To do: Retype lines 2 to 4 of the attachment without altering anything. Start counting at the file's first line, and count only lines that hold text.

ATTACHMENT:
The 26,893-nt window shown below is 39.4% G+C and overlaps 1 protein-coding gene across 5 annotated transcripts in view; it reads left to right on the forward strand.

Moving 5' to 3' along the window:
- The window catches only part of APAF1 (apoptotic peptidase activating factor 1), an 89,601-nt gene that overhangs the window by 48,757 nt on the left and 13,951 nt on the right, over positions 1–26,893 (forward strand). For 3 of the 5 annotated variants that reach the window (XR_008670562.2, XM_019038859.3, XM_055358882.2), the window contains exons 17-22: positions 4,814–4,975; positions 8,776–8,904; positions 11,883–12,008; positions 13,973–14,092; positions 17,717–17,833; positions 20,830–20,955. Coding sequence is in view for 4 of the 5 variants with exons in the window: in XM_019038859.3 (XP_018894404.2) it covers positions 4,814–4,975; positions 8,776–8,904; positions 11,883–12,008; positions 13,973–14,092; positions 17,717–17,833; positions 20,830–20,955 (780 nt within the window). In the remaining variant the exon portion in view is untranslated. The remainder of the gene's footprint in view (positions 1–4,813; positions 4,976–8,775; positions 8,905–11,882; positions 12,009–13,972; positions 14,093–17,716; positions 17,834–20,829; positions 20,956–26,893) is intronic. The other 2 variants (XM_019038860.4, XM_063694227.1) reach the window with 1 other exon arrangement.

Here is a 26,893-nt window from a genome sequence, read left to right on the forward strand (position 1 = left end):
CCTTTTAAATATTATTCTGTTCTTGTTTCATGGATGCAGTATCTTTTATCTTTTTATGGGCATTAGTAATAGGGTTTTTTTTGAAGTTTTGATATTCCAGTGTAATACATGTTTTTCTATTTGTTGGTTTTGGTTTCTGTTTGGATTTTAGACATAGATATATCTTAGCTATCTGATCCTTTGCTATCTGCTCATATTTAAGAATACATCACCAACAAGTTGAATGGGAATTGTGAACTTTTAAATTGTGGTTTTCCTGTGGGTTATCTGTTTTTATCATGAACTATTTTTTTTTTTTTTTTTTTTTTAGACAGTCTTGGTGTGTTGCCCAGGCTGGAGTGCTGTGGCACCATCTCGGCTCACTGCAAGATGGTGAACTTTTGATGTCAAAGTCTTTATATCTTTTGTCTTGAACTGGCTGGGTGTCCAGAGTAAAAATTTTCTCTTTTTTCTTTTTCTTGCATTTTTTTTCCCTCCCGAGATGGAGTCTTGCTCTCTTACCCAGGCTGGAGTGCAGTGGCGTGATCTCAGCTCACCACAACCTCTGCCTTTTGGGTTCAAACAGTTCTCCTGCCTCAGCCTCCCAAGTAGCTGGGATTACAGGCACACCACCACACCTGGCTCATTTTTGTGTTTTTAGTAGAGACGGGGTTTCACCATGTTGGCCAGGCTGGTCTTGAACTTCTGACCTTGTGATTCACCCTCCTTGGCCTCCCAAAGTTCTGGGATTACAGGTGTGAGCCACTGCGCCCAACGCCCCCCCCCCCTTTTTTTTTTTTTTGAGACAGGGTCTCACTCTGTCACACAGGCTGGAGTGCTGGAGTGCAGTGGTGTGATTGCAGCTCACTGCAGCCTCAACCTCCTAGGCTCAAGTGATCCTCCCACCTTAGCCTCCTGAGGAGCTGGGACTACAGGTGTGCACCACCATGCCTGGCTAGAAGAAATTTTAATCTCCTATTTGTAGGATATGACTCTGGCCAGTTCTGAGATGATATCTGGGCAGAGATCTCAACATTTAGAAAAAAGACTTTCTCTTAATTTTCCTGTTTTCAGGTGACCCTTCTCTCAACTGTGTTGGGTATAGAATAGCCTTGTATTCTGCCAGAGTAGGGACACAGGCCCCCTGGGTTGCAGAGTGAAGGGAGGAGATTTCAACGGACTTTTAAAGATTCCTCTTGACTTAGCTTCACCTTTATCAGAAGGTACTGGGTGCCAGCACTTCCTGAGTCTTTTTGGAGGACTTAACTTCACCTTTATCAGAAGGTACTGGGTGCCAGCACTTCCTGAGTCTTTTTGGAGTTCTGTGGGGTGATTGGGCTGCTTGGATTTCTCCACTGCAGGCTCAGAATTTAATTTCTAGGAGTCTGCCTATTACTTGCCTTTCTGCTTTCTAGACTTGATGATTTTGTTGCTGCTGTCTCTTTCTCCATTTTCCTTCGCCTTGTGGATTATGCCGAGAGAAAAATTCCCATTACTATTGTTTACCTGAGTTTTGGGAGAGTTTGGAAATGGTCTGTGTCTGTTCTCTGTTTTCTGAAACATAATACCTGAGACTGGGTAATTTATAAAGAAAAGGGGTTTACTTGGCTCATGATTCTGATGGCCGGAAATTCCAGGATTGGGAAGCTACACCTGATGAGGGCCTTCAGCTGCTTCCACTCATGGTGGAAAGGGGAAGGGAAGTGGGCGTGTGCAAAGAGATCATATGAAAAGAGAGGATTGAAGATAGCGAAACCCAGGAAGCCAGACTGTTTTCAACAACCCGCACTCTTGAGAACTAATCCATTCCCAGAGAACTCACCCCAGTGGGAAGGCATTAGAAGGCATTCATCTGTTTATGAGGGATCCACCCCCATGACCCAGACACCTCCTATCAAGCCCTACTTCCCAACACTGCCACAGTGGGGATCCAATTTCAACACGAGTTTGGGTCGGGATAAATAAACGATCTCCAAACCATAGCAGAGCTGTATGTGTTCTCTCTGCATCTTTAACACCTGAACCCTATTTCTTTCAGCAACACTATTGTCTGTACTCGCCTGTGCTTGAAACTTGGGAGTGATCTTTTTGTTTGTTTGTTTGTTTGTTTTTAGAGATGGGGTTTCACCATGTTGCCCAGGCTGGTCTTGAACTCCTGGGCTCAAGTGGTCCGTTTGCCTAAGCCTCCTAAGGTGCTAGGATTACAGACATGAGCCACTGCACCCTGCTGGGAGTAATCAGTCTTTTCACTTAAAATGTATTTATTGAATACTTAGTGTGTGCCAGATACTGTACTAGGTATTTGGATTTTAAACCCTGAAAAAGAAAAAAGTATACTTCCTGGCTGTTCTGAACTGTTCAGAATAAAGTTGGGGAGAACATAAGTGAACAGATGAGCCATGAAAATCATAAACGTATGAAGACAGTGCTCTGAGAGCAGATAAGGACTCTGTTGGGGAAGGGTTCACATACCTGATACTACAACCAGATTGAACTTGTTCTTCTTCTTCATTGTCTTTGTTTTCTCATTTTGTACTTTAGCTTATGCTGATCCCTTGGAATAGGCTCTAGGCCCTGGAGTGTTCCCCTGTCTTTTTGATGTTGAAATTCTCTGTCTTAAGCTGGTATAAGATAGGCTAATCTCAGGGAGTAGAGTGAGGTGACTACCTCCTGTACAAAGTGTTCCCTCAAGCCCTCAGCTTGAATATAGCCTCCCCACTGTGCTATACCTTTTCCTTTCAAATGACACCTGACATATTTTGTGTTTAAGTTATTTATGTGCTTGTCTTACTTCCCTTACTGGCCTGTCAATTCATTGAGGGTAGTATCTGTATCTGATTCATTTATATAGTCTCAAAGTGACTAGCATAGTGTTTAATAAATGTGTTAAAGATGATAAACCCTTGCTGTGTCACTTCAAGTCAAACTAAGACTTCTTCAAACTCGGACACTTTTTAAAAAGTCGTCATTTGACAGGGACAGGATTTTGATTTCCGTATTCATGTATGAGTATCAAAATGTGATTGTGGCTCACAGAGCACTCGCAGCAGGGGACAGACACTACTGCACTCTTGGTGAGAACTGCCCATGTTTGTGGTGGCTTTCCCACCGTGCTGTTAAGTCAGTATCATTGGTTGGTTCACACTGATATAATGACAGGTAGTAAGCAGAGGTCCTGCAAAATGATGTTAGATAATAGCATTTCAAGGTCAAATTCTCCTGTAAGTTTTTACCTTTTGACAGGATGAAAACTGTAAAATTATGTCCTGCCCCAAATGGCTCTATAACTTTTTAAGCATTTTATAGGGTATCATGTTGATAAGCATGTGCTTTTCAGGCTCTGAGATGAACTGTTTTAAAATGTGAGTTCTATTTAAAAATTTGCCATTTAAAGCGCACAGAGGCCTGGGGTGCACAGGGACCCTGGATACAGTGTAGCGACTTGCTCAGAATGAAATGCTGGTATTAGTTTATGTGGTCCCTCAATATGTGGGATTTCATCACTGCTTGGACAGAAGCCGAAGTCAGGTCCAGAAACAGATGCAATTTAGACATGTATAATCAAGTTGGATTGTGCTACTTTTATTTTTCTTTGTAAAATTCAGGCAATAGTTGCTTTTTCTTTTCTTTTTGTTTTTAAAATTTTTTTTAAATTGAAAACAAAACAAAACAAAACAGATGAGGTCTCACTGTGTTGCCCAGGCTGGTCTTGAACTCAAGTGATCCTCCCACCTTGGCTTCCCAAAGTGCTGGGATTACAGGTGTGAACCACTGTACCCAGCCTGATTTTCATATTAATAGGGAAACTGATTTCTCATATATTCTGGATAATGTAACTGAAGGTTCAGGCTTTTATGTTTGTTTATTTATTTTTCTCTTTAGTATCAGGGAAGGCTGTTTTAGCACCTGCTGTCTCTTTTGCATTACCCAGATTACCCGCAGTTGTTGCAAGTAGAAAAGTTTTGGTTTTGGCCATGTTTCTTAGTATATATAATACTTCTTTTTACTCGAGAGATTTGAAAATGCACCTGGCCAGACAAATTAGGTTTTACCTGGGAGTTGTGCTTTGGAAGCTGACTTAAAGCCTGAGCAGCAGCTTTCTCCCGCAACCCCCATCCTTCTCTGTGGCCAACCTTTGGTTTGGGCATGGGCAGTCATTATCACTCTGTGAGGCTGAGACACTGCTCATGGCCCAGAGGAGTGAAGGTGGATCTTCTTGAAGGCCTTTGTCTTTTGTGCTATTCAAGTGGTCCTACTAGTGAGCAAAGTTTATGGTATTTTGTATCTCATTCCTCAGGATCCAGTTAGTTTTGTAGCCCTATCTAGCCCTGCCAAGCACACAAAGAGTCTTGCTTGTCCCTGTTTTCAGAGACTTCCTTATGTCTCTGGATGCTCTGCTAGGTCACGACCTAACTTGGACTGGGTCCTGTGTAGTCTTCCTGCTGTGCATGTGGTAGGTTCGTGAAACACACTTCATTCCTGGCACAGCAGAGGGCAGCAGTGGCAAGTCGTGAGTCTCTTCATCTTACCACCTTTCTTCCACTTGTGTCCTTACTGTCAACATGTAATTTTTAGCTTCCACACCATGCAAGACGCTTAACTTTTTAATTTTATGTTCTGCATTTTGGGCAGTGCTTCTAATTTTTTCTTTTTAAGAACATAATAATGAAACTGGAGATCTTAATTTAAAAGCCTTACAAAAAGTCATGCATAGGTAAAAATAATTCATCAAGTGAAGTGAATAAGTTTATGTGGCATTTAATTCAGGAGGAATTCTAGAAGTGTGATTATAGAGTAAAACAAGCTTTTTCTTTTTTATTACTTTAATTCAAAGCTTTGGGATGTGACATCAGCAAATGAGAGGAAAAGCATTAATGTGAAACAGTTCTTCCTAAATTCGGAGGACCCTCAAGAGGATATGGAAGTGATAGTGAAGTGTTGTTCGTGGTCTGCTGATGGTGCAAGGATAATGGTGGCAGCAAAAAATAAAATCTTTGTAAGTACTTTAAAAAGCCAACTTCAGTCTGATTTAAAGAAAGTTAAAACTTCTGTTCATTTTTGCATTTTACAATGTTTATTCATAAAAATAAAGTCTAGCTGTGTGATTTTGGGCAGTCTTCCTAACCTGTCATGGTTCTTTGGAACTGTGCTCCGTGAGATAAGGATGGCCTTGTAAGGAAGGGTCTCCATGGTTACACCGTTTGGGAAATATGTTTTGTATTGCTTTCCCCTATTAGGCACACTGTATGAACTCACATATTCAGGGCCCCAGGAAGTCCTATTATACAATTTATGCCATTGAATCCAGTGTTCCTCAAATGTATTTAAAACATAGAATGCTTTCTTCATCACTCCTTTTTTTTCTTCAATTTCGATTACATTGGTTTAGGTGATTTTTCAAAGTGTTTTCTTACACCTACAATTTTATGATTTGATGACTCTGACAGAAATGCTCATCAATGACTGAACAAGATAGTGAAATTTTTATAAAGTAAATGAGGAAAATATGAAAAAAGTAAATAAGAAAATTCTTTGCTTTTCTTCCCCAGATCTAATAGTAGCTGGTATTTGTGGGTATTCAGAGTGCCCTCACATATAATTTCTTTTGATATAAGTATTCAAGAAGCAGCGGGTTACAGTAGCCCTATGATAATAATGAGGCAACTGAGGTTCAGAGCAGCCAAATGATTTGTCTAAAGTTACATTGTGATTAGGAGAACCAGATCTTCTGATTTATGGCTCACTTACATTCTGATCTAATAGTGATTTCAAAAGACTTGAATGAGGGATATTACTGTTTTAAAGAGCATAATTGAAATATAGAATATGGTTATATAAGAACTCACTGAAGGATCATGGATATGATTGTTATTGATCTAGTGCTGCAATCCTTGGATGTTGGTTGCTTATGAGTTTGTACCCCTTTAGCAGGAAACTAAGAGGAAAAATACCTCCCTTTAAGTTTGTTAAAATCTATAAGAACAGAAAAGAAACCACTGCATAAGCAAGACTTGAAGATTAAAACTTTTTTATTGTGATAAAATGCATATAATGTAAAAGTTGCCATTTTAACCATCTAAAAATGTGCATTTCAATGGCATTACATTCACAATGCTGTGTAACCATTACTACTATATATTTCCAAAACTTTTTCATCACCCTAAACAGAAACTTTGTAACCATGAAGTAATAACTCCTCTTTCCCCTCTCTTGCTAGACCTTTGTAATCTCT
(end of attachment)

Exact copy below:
Moving 5' to 3' along the window:
- The window catches only part of APAF1 (apoptotic peptidase activating factor 1), an 89,601-nt gene that overhangs the window by 48,757 nt on the left and 13,951 nt on the right, over positions 1–26,893 (forward strand). For 3 of the 5 annotated variants that reach the window (XR_008670562.2, XM_019038859.3, XM_055358882.2), the window contains exons 17-22: positions 4,814–4,975; positions 8,776–8,904; positions 11,883–12,008; positions 13,973–14,092; positions 17,717–17,833; positions 20,830–20,955. Coding sequence is in view for 4 of the 5 variants with exons in the window: in XM_019038859.3 (XP_018894404.2) it covers positions 4,814–4,975; positions 8,776–8,904; positions 11,883–12,008; positions 13,973–14,092; positions 17,717–17,833; positions 20,830–20,955 (780 nt within the window). In the remaining variant the exon portion in view is untranslated. The remainder of the gene's footprint in view (positions 1–4,813; positions 4,976–8,775; positions 8,905–11,882; positions 12,009–13,972; positions 14,093–17,716; positions 17,834–20,829; positions 20,956–26,893) is intronic. The other 2 variants (XM_019038860.4, XM_063694227.1) reach the window with 1 other exon arrangement.

Here is a 26,893-nt window from a genome sequence, read left to right on the forward strand (position 1 = left end):